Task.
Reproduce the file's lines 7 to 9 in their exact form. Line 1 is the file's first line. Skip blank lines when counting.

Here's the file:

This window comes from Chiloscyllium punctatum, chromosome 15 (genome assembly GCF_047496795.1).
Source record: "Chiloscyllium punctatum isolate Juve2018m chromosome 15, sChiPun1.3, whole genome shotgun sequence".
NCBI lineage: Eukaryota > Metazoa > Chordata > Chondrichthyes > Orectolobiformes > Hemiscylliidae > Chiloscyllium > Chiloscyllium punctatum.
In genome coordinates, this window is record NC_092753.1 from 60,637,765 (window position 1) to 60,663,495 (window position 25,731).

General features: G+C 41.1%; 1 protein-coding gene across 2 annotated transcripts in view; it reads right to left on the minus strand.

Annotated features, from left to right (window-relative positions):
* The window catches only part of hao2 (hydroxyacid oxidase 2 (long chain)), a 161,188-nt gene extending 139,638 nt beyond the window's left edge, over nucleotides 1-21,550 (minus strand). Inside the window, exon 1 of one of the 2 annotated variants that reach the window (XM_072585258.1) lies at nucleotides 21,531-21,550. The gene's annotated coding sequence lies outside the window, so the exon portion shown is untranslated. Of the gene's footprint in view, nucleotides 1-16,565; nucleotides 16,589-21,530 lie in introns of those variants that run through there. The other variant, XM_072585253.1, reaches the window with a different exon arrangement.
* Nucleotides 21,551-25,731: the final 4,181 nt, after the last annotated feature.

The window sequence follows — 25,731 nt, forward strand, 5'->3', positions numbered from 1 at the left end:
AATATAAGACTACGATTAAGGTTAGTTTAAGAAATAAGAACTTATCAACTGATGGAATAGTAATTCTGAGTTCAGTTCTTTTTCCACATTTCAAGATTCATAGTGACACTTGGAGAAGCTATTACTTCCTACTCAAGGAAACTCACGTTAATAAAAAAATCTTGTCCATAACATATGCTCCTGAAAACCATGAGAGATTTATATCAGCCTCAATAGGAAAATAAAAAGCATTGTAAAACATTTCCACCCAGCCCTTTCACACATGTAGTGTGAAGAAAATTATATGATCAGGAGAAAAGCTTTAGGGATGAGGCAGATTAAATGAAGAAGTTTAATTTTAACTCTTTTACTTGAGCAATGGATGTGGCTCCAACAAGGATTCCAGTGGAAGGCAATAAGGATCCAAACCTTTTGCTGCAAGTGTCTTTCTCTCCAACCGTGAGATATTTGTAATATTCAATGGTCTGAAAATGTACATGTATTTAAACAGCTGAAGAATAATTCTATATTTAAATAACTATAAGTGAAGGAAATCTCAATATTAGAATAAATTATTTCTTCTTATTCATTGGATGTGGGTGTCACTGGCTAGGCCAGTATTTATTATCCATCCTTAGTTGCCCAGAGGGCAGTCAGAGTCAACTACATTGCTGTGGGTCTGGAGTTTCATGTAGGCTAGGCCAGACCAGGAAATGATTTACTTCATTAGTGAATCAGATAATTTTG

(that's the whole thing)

* The window catches only part of hao2 (hydroxyacid oxidase 2 (long chain)), a 161,188-nt gene extending 139,638 nt beyond the window's left edge, over nucleotides 1-21,550 (minus strand). Inside the window, exon 1 of one of the 2 annotated variants that reach the window (XM_072585258.1) lies at nucleotides 21,531-21,550. The gene's annotated coding sequence lies outside the window, so the exon portion shown is untranslated. Of the gene's footprint in view, nucleotides 1-16,565; nucleotides 16,589-21,530 lie in introns of those variants that run through there. The other variant, XM_072585253.1, reaches the window with a different exon arrangement.
* Nucleotides 21,551-25,731: the final 4,181 nt, after the last annotated feature.

The window sequence follows — 25,731 nt, forward strand, 5'->3', positions numbered from 1 at the left end: